Reddick said that his Denver Seminary experience has deepened his understanding of the Bible and doctrine and taught him a specific, critical truth — that “all aspects of spiritual growth are formational in nature.”
Reddick also said that Dr. McCormack’s chaplaincy curriculum gave him “the necessary tools to pursue a career as a chaplain — no matter the setting.” For Reddick, and for McCormack, and for seemingly so many other chaplains, while the nuances of the settings in which they serve matter a great deal, the foundational elements of chaplaincy — stay awake, enter in, be present — stay the same.
For Ken Webb, that setting is a drag racing track. A former firefighter and paramedic, Webb left his career at age 42 and became a seminary student. He started out at Denver Seminary pursuing a graduate certificate in theology.
Enter Dr. McCormack.
“Words can’t even describe her,” Webb, who is now the Field Ministry Director for Team Racers for Christ, which “recruits, trains, equips, and sends chaplains to serve at motorsports events,” said. “I graduated in ‘06 and we’re still friends, still interacting. She’s not only been a professor but a friend, a mentor, and a colleague.”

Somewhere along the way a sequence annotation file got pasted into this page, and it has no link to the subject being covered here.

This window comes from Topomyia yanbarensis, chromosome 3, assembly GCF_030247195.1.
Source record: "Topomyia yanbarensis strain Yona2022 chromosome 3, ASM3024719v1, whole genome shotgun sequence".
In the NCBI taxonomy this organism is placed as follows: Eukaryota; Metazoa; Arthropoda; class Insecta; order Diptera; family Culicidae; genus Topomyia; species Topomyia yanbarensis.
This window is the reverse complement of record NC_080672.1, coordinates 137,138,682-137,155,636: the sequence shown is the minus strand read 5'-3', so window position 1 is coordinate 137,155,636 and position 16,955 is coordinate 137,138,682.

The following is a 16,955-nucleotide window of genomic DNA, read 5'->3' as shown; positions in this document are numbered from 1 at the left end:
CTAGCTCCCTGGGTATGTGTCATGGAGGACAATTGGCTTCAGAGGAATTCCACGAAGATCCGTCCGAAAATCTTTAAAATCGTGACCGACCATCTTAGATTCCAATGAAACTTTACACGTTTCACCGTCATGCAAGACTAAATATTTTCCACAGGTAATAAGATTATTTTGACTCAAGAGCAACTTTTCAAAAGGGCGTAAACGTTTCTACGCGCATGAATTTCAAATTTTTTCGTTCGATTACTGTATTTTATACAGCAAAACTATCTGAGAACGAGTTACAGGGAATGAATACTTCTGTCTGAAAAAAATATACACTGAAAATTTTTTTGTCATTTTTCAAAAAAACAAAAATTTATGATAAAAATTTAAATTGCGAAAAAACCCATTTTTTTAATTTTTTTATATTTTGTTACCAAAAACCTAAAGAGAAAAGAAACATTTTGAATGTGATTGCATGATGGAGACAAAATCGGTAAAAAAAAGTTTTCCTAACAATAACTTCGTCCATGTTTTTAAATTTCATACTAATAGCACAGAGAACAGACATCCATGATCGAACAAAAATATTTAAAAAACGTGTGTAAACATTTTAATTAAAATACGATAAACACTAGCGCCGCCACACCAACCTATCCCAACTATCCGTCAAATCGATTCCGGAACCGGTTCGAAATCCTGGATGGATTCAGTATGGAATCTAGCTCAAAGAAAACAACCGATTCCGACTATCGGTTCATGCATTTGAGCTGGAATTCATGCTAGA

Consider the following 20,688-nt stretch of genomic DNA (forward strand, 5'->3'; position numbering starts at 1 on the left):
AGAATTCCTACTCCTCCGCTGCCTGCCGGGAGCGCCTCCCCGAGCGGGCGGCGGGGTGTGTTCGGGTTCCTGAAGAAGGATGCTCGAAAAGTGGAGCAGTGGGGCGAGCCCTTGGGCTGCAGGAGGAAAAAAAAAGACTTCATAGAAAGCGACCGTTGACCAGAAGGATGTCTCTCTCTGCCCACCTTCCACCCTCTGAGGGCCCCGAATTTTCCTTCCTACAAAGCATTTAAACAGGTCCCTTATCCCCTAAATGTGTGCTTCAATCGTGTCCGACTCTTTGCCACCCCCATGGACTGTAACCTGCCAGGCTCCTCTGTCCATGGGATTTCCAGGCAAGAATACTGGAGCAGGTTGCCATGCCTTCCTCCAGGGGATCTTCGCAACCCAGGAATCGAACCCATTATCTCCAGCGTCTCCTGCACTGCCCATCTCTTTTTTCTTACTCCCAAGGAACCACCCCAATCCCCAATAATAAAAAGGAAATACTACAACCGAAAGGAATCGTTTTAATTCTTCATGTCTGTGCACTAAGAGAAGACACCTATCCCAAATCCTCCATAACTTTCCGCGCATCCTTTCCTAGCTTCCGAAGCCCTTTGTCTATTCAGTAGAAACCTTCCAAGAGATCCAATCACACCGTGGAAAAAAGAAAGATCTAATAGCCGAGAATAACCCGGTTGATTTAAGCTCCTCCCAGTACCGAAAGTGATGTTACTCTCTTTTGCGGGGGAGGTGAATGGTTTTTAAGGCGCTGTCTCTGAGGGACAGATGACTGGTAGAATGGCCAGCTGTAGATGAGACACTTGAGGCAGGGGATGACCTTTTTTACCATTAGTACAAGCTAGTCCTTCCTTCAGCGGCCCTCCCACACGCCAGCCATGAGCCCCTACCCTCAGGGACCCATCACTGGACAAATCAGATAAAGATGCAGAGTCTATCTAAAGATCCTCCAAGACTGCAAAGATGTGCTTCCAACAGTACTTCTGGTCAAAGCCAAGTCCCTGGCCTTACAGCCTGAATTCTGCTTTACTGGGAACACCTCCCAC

Webb became the chaplain to a drag racing speedway. “My first day at the race track, I officiated a wedding,” he recalled. “The following month, we had a fatality and I officiated the funeral. I asked the Lord, ‘why did you call me to this? I’ve never done this before!”
But God reminded Webb of the ways he had been prepared for exactly these types of occasions. His classes and mentors at Denver Seminary and his understanding of traumatic events gained through his years as a first-responder empowered Webb to minister to people at the race track. When Webb was asked to officiate the funeral, he called one of his Denver Seminary mentors who had years of experience officiating ceremonies.
Webb’s mentor, classes, and professors taught him that there’s a common experience shared by all — the inability to know what to do with all of the pain in our lives. This, Webb and fellow chaplains say, is the beautiful opportunity of chaplaincy — the opportunity to stay alongside the hurting as long as they’ll allow it, to get to know them, to be involved in their lives, and to bear their burdens.
Gwen Hanna was once such a hurting one. A career missionary and teacher, Hanna had suddenly become a single mother of her two daughters after her abusive marriage ended. For two years, Hanna stood at the barn gate, watching her daughters acquire tools for living emotionally and mentally healthy lives through a therapeutic horseback riding program.